Dr. Luke is the latest big name to be taken to court over similarities in music, as his beat for Jessie J's "Price Tag" has been compared to another copyrighted song, much like how Robin Thicke and Pharrell Williams ended up on the wrong side of a $7.2 million payout to the Marvin Gaye estate earlier this year.
The lawsuit comes on behalf of the New Old Music Group. The president of that company, Lenny Lee Goldsmith, wrote the song "Zimba Ku" for the band Black Heat during 1975. The part of the song in question is a breakbeat from the song that, while not directly sampled by Luke in the offending song, is remarkably similar. The clip will resonate with many music fans as well, as the breakbeat has been used in hip-hop tracks from N.W.A. and Kool G Rap, and was essentially recreated for the Jackson 5's "ABC" and Thelma Houston's version of "Me and Bobby McGee." or at least that's what Dr. Luke argues. A court found otherwise.
"The Court disagrees," writes Judge Ronnie Abrams—apparently a percussionist, based on his later terminology—in the ruling. "While many of the individual elements of 'Zimba Ku' may be commonplace, Defendants have not shown that, as a matter of law, the combination of those elements in the drum part is so common as to preclude any reasonable inference of copying."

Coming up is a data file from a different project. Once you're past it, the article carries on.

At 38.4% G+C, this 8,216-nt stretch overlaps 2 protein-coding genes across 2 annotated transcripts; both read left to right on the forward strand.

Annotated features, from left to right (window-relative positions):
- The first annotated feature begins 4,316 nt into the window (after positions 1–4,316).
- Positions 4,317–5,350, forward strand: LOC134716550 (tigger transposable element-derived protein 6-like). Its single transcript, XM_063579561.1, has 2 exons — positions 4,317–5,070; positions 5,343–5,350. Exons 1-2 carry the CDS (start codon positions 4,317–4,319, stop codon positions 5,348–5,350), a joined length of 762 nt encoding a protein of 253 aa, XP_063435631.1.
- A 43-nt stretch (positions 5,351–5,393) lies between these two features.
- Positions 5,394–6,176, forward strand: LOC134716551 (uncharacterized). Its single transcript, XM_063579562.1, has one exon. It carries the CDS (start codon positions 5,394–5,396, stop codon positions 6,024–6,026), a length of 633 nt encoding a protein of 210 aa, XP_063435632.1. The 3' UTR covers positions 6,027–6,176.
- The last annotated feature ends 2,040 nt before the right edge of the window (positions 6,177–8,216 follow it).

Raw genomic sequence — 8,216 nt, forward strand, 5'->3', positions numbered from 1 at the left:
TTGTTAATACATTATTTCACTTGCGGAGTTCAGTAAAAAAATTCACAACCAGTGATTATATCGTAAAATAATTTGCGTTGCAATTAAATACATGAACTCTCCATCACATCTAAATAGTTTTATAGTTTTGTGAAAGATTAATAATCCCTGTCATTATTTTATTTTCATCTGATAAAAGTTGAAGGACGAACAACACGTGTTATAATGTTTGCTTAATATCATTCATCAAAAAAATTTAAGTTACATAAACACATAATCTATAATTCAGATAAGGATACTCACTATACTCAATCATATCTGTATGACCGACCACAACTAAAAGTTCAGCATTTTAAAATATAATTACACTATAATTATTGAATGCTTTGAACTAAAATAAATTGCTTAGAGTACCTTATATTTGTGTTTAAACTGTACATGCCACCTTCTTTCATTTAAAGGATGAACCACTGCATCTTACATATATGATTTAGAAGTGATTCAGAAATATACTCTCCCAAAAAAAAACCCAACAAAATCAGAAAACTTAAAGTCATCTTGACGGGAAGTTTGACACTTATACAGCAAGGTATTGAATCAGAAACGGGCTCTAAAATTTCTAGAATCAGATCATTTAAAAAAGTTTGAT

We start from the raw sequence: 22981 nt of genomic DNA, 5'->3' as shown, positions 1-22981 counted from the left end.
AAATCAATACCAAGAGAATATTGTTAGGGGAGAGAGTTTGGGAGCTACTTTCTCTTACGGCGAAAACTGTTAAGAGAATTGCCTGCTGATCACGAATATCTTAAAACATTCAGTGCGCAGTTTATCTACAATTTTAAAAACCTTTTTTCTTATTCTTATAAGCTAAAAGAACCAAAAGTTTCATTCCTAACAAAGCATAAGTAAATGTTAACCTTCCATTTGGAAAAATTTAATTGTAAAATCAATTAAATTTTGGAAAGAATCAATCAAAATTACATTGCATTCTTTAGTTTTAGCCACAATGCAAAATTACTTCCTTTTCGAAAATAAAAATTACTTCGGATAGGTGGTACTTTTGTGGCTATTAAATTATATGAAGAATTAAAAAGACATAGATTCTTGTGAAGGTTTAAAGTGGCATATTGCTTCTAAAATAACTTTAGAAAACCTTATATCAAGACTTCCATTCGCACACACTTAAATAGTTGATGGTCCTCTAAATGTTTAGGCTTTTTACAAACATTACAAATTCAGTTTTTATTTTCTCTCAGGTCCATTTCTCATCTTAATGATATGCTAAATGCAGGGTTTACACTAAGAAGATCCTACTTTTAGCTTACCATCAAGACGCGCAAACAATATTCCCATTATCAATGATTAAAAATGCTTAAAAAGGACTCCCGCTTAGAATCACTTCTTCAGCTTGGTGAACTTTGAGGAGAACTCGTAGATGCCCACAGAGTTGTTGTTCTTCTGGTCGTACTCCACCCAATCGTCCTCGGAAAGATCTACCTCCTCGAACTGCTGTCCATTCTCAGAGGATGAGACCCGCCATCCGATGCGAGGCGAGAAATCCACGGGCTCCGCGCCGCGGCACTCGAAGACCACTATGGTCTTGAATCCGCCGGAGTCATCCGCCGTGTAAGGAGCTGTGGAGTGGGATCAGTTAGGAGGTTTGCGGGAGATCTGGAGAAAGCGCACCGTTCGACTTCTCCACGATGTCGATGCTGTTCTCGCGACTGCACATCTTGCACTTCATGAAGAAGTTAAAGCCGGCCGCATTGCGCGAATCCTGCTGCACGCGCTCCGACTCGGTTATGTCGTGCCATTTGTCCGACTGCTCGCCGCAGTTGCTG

The judge waved off the Jackson 5 and Houston examples, noting the lack of "ghost notes" (a drag on a drum) in the former and the fact that "Price Tag" stuck to the same tempo as "Zimba Ku."
This ruling doesn't convey guilt on Luke; that needs to be determined by a grand jury, much like in the "Blurred Lines" case. However, Abrams concluded that it's reasonable to be tried.
Luke's legal team won't be too happy about this, as producers have been arguing for years that, since hip-hop DJs and other engineers had been using such samples for years, current performers should have the same right. A guilty charge brought against Dr. Luke in this case may mean you won't be hearing the "Amen Break" again anytime soon.